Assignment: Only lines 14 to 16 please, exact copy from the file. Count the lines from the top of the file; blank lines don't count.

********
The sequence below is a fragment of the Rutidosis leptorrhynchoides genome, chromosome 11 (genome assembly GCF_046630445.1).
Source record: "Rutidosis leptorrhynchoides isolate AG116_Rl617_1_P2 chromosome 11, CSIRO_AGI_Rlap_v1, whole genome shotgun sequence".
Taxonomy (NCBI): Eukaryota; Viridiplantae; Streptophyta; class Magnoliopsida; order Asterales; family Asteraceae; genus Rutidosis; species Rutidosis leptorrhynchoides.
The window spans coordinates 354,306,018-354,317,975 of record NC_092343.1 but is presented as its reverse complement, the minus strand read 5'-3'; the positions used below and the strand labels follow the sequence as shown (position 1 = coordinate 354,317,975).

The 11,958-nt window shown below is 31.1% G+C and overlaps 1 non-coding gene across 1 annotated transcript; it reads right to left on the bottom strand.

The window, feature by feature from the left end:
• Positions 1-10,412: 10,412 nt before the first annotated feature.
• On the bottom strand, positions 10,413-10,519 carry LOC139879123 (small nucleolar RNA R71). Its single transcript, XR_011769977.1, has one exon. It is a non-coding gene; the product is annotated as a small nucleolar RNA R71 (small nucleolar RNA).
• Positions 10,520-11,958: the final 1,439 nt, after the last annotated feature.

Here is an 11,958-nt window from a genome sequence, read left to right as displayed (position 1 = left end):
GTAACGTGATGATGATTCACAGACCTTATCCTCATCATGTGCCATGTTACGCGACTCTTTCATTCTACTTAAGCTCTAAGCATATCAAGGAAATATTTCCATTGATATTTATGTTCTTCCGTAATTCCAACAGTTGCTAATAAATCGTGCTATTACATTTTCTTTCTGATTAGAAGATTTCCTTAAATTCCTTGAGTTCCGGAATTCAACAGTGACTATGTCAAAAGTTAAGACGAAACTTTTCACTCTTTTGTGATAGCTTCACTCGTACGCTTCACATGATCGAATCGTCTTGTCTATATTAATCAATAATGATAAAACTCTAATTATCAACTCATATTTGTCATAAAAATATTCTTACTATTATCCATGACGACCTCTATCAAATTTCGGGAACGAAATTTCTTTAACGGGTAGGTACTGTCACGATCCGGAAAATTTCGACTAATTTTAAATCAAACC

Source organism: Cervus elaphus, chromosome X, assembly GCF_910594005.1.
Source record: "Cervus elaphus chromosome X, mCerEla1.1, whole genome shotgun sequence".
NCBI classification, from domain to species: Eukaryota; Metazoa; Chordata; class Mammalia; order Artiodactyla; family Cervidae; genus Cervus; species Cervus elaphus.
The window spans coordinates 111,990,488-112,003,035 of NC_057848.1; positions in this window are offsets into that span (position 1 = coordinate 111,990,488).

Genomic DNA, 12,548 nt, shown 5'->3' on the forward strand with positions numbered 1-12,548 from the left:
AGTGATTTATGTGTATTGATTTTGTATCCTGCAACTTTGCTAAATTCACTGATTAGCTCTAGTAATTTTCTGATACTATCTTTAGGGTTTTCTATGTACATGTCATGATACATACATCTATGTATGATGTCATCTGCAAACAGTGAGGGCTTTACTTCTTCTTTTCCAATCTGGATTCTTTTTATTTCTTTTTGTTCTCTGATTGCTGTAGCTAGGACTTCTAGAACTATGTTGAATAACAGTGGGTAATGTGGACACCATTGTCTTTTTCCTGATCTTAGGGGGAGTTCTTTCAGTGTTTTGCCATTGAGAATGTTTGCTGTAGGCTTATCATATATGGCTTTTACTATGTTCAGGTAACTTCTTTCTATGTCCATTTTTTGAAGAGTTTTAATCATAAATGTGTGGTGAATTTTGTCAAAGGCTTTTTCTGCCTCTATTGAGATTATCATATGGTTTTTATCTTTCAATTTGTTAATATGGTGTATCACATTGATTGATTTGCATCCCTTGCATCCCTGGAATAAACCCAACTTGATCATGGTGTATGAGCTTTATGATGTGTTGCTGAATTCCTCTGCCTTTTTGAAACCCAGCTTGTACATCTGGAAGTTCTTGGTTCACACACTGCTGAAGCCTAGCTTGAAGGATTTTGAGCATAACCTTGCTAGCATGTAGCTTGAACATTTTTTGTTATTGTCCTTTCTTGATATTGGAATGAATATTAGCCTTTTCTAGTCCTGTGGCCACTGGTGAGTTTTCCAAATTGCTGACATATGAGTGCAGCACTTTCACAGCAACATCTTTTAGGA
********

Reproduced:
NCBI classification, from domain to species: Eukaryota; Metazoa; Chordata; class Mammalia; order Artiodactyla; family Cervidae; genus Cervus; species Cervus elaphus.
The window spans coordinates 111,990,488-112,003,035 of NC_057848.1; positions in this window are offsets into that span (position 1 = coordinate 111,990,488).

Genomic DNA, 12,548 nt, shown 5'->3' on the forward strand with positions numbered 1-12,548 from the left: